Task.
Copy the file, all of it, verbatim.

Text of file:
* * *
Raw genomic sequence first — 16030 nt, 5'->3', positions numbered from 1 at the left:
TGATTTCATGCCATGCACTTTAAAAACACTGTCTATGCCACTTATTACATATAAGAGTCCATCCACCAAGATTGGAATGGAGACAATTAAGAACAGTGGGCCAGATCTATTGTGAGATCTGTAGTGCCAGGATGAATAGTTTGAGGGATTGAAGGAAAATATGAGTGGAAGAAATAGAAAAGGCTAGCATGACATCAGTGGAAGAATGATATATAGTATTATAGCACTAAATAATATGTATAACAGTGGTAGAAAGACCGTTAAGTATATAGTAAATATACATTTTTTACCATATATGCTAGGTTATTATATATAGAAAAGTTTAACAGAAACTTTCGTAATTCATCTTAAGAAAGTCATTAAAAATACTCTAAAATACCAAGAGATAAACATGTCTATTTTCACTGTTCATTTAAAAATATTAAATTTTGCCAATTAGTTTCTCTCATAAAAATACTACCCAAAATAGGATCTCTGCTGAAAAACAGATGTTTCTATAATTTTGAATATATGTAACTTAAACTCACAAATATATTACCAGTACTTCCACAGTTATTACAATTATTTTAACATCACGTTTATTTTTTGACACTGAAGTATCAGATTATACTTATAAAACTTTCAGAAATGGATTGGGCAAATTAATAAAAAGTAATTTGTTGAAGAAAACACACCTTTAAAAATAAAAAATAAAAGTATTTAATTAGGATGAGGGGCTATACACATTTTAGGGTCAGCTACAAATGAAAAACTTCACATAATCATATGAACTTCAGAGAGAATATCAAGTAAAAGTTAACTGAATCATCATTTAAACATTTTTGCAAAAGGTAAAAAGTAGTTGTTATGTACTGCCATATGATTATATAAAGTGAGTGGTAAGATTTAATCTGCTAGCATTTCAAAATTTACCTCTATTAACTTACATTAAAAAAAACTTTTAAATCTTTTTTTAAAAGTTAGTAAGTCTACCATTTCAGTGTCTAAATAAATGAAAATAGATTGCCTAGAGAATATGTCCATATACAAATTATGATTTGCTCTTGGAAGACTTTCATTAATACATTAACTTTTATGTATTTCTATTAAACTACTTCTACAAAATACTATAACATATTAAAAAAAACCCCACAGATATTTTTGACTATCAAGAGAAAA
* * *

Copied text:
Raw genomic sequence first — 16030 nt, 5'->3', positions numbered from 1 at the left:
TGATTTCATGCCATGCACTTTAAAAACACTGTCTATGCCACTTATTACATATAAGAGTCCATCCACCAAGATTGGAATGGAGACAATTAAGAACAGTGGGCCAGATCTATTGTGAGATCTGTAGTGCCAGGATGAATAGTTTGAGGGATTGAAGGAAAATATGAGTGGAAGAAATAGAAAAGGCTAGCATGACATCAGTGGAAGAATGATATATAGTATTATAGCACTAAATAATATGTATAACAGTGGTAGAAAGACCGTTAAGTATATAGTAAATATACATTTTTTACCATATATGCTAGGTTATTATATATAGAAAAGTTTAACAGAAACTTTCGTAATTCATCTTAAGAAAGTCATTAAAAATACTCTAAAATACCAAGAGATAAACATGTCTATTTTCACTGTTCATTTAAAAATATTAAATTTTGCCAATTAGTTTCTCTCATAAAAATACTACCCAAAATAGGATCTCTGCTGAAAAACAGATGTTTCTATAATTTTGAATATATGTAACTTAAACTCACAAATATATTACCAGTACTTCCACAGTTATTACAATTATTTTAACATCACGTTTATTTTTTGACACTGAAGTATCAGATTATACTTATAAAACTTTCAGAAATGGATTGGGCAAATTAATAAAAAGTAATTTGTTGAAGAAAACACACCTTTAAAAATAAAAAATAAAAGTATTTAATTAGGATGAGGGGCTATACACATTTTAGGGTCAGCTACAAATGAAAAACTTCACATAATCATATGAACTTCAGAGAGAATATCAAGTAAAAGTTAACTGAATCATCATTTAAACATTTTTGCAAAAGGTAAAAAGTAGTTGTTATGTACTGCCATATGATTATATAAAGTGAGTGGTAAGATTTAATCTGCTAGCATTTCAAAATTTACCTCTATTAACTTACATTAAAAAAAACTTTTAAATCTTTTTTTAAAAGTTAGTAAGTCTACCATTTCAGTGTCTAAATAAATGAAAATAGATTGCCTAGAGAATATGTCCATATACAAATTATGATTTGCTCTTGGAAGACTTTCATTAATACATTAACTTTTATGTATTTCTATTAAACTACTTCTACAAAATACTATAACATATTAAAAAAAACCCCACAGATATTTTTGACTATCAAGAGAAAA